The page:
There's a hole in Anderson, S.C. It opened suddenly in August when Chadwick Boseman, one of the city's favorite sons and an international star for his role as the Black Panther, died after a quiet battle with cancer at just 43.

Two months later, that void is slowly being stitched together by local artists who picked up their brushes to honor Boseman with a new outdoor art exhibit in downtown Anderson, a city of about 28,000 people.

Local artist Joey Withinarts started painting his take on Boseman's image just hours after the news broke of his death. His depiction is one of nearly 20 on display in the city-sponsored project. "The feeling behind it, words can't even explain, even the way we bring it all together in different styles, it was just something everyone had to see," Withinarts told the AP.

Boseman rose to Hollywood stardom after taking on such iconic roles as Jackie Robinson, who integrated Major League Baseball, and the Black Panther. The Marvel superhero movie became one of the top-grossing films in history, and he inspired millions with his character's signature "Wakanda forever!" salute.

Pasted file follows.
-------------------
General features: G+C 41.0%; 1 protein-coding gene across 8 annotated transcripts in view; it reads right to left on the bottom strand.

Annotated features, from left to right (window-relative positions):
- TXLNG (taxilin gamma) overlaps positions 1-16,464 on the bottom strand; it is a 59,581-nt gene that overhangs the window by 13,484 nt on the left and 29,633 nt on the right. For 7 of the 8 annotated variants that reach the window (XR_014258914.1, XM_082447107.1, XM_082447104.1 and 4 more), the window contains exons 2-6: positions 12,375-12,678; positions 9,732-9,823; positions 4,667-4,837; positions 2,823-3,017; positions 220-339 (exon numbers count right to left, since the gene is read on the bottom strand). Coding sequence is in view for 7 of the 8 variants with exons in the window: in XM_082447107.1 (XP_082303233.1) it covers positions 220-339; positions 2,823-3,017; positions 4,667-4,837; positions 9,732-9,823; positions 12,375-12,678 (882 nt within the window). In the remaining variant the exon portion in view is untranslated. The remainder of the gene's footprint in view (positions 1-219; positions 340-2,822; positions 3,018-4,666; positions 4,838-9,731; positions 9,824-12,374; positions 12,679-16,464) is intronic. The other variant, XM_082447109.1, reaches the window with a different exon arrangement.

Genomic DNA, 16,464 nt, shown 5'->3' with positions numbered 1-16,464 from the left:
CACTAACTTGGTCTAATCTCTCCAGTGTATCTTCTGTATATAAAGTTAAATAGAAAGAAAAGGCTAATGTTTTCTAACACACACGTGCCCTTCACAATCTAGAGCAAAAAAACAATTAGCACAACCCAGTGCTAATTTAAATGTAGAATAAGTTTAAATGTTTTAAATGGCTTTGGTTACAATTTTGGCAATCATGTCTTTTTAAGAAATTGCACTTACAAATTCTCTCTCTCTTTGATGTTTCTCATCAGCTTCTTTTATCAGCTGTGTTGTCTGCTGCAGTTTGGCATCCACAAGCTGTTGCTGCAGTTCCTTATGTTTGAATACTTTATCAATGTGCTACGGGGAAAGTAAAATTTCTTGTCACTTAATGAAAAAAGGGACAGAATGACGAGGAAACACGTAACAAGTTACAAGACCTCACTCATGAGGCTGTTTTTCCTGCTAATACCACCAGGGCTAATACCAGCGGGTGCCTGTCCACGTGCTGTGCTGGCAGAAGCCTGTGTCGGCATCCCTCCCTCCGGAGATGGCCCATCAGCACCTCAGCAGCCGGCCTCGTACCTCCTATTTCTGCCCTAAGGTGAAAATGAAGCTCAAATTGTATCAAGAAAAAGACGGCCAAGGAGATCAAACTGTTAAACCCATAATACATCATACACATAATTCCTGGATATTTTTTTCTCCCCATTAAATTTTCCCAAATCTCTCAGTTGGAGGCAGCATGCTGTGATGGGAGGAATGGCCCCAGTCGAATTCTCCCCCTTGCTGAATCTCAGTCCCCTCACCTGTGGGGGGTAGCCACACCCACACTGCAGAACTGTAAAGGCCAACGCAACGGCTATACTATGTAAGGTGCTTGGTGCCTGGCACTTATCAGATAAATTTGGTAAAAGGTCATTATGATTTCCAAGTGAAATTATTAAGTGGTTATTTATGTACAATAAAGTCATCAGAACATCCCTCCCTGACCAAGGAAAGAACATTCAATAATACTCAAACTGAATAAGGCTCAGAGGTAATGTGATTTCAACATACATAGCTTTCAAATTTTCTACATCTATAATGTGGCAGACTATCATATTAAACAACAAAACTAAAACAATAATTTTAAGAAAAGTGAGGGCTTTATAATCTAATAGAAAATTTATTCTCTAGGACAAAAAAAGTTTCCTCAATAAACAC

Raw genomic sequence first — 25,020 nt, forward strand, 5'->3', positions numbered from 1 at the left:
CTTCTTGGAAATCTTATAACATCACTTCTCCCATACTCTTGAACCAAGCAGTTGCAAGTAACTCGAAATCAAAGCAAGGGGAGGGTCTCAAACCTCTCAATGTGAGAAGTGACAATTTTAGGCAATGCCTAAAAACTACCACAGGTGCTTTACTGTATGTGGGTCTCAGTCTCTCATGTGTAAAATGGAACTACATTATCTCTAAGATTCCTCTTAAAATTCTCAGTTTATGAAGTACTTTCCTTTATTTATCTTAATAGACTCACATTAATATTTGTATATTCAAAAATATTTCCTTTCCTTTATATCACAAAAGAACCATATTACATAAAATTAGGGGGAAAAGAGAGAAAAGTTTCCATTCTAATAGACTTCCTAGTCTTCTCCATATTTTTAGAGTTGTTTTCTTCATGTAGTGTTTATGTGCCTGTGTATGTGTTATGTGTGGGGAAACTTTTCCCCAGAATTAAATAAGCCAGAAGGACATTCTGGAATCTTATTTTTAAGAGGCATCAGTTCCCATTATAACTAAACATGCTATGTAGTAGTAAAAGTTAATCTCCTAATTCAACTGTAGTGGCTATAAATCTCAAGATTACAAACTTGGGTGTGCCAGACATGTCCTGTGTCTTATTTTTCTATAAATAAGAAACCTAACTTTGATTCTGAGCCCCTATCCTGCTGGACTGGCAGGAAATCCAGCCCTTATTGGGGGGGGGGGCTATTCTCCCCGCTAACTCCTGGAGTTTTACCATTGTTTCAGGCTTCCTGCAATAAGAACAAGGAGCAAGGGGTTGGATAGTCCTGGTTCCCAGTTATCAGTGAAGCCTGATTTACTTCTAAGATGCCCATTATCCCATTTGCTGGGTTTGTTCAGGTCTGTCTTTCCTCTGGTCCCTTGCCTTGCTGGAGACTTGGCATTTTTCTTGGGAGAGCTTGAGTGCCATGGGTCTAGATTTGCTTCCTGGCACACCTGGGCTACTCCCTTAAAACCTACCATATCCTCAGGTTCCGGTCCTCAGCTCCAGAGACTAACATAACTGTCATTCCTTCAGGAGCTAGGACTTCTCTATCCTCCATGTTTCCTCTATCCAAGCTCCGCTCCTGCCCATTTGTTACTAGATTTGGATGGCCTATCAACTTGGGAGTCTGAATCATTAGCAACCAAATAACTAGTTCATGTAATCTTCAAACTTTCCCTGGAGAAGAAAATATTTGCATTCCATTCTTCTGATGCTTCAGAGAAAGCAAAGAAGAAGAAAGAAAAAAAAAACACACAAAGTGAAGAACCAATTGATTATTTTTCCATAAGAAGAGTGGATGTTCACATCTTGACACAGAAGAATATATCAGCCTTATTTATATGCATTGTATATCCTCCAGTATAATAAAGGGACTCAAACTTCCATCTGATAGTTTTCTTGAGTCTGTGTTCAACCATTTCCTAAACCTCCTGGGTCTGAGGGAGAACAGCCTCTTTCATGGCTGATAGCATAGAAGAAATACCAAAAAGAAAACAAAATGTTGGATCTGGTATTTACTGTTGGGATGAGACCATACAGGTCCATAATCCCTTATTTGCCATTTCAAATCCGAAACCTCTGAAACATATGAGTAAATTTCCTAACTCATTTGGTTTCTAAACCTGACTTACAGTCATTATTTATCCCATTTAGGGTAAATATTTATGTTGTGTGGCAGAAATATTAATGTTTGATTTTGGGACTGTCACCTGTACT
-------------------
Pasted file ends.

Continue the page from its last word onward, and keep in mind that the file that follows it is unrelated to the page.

The accomplished actor never spoke publicly about his battle with colon cancer. He was diagnosed with stage 3 cancer in 2016 and continued working while privately battling "countless surgeries and chemotherapy," his family said in a statement.

The exhibit, which opened to the public Thursday, features nearly 20 local South Carolina artists. The pieces lining the walls of the Wren Pavilion offer different takes on Boseman's life, from his teenage years to his superhero role.

Texan Jerry Jeff Walker dies

Jerry Jeff Walker, a Texas country singer and songwriter who wrote the pop song "Mr. Bojangles," died Friday of cancer at 78. Walker emerged from New York's Greenwich Village folk scene in the 1960s, and he was a founding member of the band Circus Maximus. He moved to Texas in the 1970s and in 1972 scored a hit with his version of the Guy Clark song "L.A. Freeway." Walker and the Lost Gonzo Band in 1973 recorded an album live in Texas called "Viva Terlingua" that became a classic of the country-rock scene. After that, Walker released more than 30 albums. In 1986, he formed independent music label Tried & True Music. He was diagnosed with throat cancer in 2017, undergoing chemotherapy and radiation. "I guess I took my singing for granted, and now I don't," he told the Austin American Statesman in 2018. In 2017, it was announced that Walker had donated more than 100 boxes of his music archives to the Wittliff Collections at Texas State University, including tapes, photos, handwritten lyrics and artifacts.

Associated Press